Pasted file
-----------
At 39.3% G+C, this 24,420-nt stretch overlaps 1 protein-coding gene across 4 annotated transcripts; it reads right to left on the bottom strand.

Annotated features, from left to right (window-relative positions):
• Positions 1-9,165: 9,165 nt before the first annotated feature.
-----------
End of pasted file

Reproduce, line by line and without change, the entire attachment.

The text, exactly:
At 39.3% G+C, this 24,420-nt stretch overlaps 1 protein-coding gene across 4 annotated transcripts; it reads right to left on the bottom strand.

Annotated features, from left to right (window-relative positions):
• Positions 1-9,165: 9,165 nt before the first annotated feature.